Texturizing Images

Lesson 4/11 - How to Remove Texture Using a Layer Mask in Photoshop


Texturizing Images


Lesson Info

How to Remove Texture Using a Layer Mask in Photoshop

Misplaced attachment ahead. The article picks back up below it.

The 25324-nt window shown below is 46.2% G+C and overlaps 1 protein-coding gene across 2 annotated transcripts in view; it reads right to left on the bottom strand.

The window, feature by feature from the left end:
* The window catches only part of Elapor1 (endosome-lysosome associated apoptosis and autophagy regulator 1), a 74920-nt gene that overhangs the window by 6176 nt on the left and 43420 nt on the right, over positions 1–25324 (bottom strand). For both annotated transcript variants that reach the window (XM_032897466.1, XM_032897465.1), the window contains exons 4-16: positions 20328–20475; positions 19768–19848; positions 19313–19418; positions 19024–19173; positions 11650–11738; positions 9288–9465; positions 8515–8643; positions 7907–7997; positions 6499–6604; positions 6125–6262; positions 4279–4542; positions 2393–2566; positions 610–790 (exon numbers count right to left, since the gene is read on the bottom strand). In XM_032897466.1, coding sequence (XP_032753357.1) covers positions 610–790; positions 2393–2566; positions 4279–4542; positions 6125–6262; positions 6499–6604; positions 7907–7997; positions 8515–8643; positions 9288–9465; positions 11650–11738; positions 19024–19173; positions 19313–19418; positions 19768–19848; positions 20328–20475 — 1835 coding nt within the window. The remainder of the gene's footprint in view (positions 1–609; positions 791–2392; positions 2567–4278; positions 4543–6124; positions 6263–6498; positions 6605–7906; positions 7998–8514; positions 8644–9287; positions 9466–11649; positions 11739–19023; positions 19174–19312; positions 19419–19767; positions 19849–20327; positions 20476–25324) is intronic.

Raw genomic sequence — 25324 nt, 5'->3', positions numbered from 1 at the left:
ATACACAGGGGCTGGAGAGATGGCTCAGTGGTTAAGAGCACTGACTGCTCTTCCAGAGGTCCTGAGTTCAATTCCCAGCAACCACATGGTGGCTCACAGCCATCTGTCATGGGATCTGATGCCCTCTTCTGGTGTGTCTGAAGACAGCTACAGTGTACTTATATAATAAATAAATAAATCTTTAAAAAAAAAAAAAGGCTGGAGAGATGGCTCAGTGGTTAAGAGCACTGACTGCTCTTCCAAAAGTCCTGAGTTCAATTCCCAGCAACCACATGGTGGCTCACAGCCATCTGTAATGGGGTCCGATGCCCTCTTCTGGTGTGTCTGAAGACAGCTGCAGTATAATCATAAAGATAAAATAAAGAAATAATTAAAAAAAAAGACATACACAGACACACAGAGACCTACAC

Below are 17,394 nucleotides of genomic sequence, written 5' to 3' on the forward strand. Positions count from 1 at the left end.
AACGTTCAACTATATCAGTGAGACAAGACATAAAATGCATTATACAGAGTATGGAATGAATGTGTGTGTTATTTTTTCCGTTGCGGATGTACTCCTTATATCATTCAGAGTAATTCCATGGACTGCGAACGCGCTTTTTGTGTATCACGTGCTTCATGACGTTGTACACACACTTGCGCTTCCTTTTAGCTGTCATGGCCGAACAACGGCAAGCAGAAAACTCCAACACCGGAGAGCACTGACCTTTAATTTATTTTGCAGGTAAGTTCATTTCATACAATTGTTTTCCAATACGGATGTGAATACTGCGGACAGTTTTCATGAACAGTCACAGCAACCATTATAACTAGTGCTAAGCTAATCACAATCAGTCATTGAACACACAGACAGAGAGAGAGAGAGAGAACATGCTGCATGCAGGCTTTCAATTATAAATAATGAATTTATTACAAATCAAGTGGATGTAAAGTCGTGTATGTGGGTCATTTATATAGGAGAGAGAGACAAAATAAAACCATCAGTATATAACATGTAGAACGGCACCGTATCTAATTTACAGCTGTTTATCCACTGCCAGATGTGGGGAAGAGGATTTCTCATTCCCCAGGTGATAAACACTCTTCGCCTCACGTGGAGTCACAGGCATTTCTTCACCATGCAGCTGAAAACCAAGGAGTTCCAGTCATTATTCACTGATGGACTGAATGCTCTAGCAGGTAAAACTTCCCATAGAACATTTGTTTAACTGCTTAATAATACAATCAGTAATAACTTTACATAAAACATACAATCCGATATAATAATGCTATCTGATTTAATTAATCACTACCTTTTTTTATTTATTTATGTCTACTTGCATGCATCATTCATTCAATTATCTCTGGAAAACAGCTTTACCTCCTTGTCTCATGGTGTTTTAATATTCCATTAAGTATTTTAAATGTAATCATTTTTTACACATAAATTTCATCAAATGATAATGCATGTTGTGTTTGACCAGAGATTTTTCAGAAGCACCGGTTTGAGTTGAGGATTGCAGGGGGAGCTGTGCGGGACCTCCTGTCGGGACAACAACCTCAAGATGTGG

All right, then, another thing that we can do with texture is often times I don't like applying it to the entire picture. I tried to use the texture to kind of help guide your eye to where I wanted to look, the more I applied texture across a large area, the more my brain gets used to that texture and just kind of starts to you know, if I'd call it dismissed that area, but just there's less interesting stuff there compared to somewhere where various more, where I might have a hint of texture and head of no texture than my eye gets pulled to it there's more distinct detail, so one thing that all commonly do with textures is all add a layer mask and I'll paint on the mask. My last class I did here was about layer mask if you happen to be in that when you know quite a bit about them, but just in case you haven't been in that class. To add a layer mask, you make sure the texture layer is active. Go to the bottom of your layers panel and click on the icon that looks like a circle inside of ...